War of the Rebellion: Serial 082 Page 0016 OPERATIONS IN SE. VA. AND N.C. Chapter LII.

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state that no one is more disgusted with the unlawful acts of lawless men than I am, but justice to my command impels, me to add that while frequent enough they are vastly exaggerated in kind and number. I believe that there exists in our cavalry service an organized band of thieves, who are under no restraint whatever, and who have been skillful enough so far to elude every attempt at arrest; but without discussing how far this state of facts may be common to all other branches of the service, in this and other armies, I am determined if possible to break up the organization and to establish a compulsory condition of morals different from that usually found among troops. I have heard vague rumors-in one instance of plate having been taken, and of several where money was stolen. The statement of Captain French will show what my action was in such cases. Rape, wanton insult to women, nor brutal conduct of any kind I am confident can be truthfully charged against my command. Mules, horses, forage, and provisions were taken whenever found or needed, and although this may have been oppressive to the people from whom they were taken, they were quite beneficial to my troops, and conduced in no small degree to the success of the expedition in which they were engaged. Finally, permit me to say I believe no expedition of the kind was ever conducted with less improper conduct on the part of the men and officers than characterized the one so hotly denounced by the rebel newspapers. Hoping that the major-general commanding may become convinced of this, and that he will be slow to condemn my command because it has excited the ire of the public enemy.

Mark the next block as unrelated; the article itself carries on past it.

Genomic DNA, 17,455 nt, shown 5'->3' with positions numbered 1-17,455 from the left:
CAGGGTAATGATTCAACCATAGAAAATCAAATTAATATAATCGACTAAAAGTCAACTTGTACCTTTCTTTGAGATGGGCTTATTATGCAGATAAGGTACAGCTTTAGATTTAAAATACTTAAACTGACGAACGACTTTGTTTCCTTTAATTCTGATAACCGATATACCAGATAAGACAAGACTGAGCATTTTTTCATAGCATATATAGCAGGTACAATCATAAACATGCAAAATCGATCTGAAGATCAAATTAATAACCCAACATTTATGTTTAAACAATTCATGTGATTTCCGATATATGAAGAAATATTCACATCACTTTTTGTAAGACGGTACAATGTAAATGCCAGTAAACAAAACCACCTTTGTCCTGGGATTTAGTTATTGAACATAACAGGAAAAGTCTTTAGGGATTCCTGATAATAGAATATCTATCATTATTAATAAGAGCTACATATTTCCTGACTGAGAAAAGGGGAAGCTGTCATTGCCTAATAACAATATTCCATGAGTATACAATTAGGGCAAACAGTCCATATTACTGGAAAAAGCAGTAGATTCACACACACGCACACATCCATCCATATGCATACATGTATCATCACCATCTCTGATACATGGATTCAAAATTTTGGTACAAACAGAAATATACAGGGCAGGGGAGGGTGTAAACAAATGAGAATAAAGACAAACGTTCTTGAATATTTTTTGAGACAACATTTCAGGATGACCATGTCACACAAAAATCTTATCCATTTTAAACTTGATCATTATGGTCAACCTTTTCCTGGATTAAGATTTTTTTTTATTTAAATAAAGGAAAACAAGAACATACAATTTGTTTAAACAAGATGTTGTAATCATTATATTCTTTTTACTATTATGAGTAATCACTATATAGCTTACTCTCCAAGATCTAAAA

I have the honor to be, very respectfully, your obedient servant,





June 21, 1864.

To prevent all straggling, marauding,and pilfering by this command on the coming march, it is enjoined upon all commanding officers to use every effort to see the existing orders and regulations on this subject strictly enforced. Regimental and brigade rear guards, under commissioned officers, will be established and will prevent all falling out of the ranks, watering horses without orders, and independent and disorderly proceedings of every kind. Canteens must be filled before starting or at halts, and upon no condition will the men be allowed to leave the ranks for this purpose while the column is moving. Only orderlies from regimental, brigade, or division headquarters will be permitted to pass up and down the column, and then only when on duty. All foraging for animals and provisions will be done by organized parties under officers of the respective staff departments. All delays in the column will be regulated and distance regained as much as possible at a walk. Should any part of the command be delayed seriously word will at once be sent to the head of the column. As the expedition upon which the command is engaged is of great importance it is expected that all movements will be made with the greatest promptitude and celerity, and that commanding officers will enjoin upon officers and men the necessity for industry, patient endurance, and good conduct.

By command of Brigadier-General Wilson:


Assistant Adjutant-General.